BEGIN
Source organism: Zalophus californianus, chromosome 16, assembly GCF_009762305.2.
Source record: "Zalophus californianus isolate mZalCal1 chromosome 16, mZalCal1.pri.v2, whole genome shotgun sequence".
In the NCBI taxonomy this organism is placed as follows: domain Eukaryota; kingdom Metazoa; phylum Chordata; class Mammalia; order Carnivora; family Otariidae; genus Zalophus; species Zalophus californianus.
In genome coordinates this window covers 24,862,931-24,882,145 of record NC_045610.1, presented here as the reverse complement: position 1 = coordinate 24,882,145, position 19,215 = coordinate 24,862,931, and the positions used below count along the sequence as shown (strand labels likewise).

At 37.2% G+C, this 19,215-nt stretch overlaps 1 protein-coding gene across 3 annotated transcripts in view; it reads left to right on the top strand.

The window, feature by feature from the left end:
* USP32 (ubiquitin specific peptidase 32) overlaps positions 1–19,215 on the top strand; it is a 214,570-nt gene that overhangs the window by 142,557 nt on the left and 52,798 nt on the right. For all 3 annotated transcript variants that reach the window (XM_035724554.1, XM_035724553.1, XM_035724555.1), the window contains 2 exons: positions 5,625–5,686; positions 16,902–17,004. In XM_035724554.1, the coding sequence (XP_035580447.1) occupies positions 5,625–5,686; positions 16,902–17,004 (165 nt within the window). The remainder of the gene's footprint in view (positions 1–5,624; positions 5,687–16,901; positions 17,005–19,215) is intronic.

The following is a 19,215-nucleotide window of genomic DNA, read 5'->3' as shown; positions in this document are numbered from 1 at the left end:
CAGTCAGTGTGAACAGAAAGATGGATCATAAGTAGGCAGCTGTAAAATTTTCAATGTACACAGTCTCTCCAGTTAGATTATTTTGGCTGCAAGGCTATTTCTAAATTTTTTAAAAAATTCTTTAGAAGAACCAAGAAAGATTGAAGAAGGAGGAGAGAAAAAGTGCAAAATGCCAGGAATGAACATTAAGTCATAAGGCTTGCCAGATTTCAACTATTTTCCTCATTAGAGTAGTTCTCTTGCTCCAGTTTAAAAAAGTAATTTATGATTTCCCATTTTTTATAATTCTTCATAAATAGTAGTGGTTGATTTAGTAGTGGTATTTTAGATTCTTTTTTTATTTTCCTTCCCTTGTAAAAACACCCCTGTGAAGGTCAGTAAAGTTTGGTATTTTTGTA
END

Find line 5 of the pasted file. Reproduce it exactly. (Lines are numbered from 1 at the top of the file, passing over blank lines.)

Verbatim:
At 37.2% G+C, this 19,215-nt stretch overlaps 1 protein-coding gene across 3 annotated transcripts in view; it reads left to right on the top strand.